In December 2015, Canada made a commitment to reduce our CO2 emissions (all emissions within our borders) 30% below the 2005 level by 2030.
The target is 517 million tonnes (Mt) of CO2eq.
Based on the currently expected path of economic growth in Canada – and taking into account all existing policies to curb emissions in place by September 2017 – total emissions in Canada are projected to continue rising over the next fourteen years, up to 722 Mt by 2030.
If we approach the problem in terms of how we can most effectively reduce the total amount of carbon accumulating in the atmosphere, our task (from the perspective of our own country’s contribution to a global solution) is to decide where in the Canadian economy we can most efficiently – and with the least disruption to people’s livelihoods – achieve substantial emissions cuts, which will have to be incremental and not too sudden, but sustained over a long period of years.
The Federal Government divides Canada into seven economic sectors. The five largest sources of emissions are the oil and gas sector, transportation, buildings (heating and air conditioning), electricity generation, and heavy industry, in that order. Oil and gas activities account for 26% of Canada’s total annual emissions. They also contribute the largest share of annual emissions growth, which is currently projected to continue rising until 2030. The expansion of oil sands production is the largest single source of that growth. The current forecast is that oil sands production will nearly double from the 2014 level of 2.3 million bpd to 4.5 million bpd by 2040.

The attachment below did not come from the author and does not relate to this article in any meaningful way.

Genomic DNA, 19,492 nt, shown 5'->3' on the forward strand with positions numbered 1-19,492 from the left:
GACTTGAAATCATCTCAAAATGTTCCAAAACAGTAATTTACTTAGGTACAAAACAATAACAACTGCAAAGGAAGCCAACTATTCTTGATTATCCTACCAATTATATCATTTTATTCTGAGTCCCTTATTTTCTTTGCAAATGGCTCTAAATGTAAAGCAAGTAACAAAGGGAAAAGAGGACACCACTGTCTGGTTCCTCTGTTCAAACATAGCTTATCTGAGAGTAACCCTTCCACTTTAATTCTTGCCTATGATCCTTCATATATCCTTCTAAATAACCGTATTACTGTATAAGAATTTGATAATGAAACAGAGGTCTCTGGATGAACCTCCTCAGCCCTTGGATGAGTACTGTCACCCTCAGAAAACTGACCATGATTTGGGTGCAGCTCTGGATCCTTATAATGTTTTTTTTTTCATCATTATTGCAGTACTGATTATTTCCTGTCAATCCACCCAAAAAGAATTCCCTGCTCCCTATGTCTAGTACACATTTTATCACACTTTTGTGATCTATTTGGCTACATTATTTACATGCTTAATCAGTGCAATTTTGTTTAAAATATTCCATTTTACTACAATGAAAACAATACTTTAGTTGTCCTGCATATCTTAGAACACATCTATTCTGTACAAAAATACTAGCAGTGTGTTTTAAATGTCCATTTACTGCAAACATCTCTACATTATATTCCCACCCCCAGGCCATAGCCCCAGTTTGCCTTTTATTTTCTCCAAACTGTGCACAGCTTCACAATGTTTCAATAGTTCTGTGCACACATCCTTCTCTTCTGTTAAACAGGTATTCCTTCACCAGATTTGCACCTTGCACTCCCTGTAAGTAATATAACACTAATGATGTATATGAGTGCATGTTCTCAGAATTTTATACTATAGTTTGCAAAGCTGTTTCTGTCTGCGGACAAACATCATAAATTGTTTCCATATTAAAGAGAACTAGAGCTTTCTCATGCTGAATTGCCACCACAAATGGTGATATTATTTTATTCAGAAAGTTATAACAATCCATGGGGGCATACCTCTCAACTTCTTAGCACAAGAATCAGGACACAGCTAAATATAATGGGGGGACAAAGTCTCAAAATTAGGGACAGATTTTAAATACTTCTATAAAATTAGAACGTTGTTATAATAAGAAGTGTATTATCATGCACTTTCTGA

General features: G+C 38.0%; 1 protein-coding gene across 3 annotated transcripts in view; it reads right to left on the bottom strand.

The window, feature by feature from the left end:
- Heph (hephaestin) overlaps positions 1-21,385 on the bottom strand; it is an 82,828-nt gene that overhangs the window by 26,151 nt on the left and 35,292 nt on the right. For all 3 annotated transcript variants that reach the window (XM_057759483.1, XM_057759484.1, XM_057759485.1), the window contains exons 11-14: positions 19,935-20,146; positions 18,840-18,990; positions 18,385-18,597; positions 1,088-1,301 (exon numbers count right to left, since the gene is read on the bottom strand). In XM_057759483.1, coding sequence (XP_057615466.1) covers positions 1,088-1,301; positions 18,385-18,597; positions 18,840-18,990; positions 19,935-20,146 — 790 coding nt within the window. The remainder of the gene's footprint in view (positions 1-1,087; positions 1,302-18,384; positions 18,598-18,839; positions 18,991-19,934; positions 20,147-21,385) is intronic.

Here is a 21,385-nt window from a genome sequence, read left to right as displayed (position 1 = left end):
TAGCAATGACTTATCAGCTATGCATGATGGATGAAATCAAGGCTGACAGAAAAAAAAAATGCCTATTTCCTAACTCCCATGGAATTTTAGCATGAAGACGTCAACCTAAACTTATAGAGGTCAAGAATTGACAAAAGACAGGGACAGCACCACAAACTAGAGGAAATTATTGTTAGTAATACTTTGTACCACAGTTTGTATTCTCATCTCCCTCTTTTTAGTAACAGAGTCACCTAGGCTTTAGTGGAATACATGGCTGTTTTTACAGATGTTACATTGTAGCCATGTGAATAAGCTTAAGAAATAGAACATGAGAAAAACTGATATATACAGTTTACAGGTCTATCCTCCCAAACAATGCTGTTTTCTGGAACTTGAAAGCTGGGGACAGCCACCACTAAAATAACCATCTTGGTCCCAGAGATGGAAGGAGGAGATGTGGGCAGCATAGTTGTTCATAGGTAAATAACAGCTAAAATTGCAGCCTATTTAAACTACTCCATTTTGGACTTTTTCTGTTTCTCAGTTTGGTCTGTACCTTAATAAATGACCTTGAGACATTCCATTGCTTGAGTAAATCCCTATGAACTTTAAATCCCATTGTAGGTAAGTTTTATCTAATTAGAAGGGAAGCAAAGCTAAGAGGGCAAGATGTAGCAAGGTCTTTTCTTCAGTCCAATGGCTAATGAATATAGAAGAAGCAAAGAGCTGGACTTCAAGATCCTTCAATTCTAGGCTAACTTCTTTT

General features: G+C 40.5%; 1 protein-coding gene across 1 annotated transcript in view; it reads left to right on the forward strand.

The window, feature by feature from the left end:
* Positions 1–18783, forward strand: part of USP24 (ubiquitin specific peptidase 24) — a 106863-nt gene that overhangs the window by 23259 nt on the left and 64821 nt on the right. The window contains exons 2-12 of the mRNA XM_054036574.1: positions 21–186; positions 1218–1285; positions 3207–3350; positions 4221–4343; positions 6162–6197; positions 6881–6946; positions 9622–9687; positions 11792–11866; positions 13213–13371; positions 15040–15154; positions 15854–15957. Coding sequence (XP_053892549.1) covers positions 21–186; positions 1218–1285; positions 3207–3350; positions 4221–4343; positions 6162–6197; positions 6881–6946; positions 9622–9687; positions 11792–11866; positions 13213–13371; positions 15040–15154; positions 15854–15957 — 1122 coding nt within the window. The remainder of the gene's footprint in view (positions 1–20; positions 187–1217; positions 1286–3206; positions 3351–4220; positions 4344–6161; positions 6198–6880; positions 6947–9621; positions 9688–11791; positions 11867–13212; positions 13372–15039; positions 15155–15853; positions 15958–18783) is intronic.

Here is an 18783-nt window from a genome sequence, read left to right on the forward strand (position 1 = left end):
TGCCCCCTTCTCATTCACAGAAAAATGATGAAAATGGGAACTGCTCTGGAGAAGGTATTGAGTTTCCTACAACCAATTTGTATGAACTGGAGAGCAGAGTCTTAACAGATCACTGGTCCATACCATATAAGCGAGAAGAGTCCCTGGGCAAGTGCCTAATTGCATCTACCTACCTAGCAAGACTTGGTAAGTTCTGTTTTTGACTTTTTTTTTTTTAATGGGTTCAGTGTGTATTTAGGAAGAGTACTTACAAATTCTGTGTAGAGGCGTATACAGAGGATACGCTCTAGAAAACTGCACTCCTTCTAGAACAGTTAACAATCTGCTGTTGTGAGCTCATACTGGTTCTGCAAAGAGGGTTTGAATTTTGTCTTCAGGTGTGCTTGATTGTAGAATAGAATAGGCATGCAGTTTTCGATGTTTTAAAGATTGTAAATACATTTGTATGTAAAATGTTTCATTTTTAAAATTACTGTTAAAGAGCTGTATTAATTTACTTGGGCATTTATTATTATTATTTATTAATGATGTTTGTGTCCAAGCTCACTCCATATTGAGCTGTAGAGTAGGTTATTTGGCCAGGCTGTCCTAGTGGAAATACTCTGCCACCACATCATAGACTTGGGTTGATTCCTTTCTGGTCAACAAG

Transportation emissions make up 24% of the national total. Over the past ten years, the annual level of transportation emissions – all of our passenger cars and freight trucks, all rail transport, domestic aviation, and marine shipping – has not declined at all. Canada’s Seventh National Communication on Climate Change and Third Biennial Report (December 29, 2017) tells us that, based on current policies, by 2030 total transportation emissions are expected to decline by only about 5% below the 2005 level, a minuscule cut over twenty-five years.
A look at just those two large parts of the Canadian economy, which together comprise about 50% of Canada’s total emissions, explains a lot about why current projections to 2030 show no absolute reduction below the 2015 level.
To begin, the focus of this site is the oil and gas sector, and specifically the implications of expanding oil sands production between now and 2030 – because, based on the Government of Canada’s own data, the oil sands will be by far the largest source of emissions growth over the next fourteen years.
Can we achieve a 30% cut in Canada’s total emissions by 2030, down to 517 Mt, if emissions from oil sands production keep rising? Can we get enough reductions from the other sectors?
updated November 28, 2018